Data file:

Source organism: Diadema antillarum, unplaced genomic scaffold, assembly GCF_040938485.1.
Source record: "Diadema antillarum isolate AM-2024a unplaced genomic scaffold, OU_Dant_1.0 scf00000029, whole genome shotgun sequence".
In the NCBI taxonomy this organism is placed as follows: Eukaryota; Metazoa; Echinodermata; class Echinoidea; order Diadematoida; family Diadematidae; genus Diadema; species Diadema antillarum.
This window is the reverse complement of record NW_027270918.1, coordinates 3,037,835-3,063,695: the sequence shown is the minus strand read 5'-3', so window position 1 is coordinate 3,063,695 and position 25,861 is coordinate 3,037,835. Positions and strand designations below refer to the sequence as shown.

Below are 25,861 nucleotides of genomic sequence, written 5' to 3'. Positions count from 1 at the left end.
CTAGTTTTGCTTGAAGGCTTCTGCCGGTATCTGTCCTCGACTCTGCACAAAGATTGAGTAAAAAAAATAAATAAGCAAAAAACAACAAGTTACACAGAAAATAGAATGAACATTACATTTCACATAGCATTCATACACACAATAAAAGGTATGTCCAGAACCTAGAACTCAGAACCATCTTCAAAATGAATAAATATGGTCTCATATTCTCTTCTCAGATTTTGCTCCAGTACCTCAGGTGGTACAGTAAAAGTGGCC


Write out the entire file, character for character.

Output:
Source organism: Diadema antillarum, unplaced genomic scaffold, assembly GCF_040938485.1.
Source record: "Diadema antillarum isolate AM-2024a unplaced genomic scaffold, OU_Dant_1.0 scf00000029, whole genome shotgun sequence".
In the NCBI taxonomy this organism is placed as follows: Eukaryota; Metazoa; Echinodermata; class Echinoidea; order Diadematoida; family Diadematidae; genus Diadema; species Diadema antillarum.
This window is the reverse complement of record NW_027270918.1, coordinates 3,037,835-3,063,695: the sequence shown is the minus strand read 5'-3', so window position 1 is coordinate 3,063,695 and position 25,861 is coordinate 3,037,835. Positions and strand designations below refer to the sequence as shown.

Below are 25,861 nucleotides of genomic sequence, written 5' to 3'. Positions count from 1 at the left end.
CTAGTTTTGCTTGAAGGCTTCTGCCGGTATCTGTCCTCGACTCTGCACAAAGATTGAGTAAAAAAAATAAATAAGCAAAAAACAACAAGTTACACAGAAAATAGAATGAACATTACATTTCACATAGCATTCATACACACAATAAAAGGTATGTCCAGAACCTAGAACTCAGAACCATCTTCAAAATGAATAAATATGGTCTCATATTCTCTTCTCAGATTTTGCTCCAGTACCTCAGGTGGTACAGTAAAAGTGGCC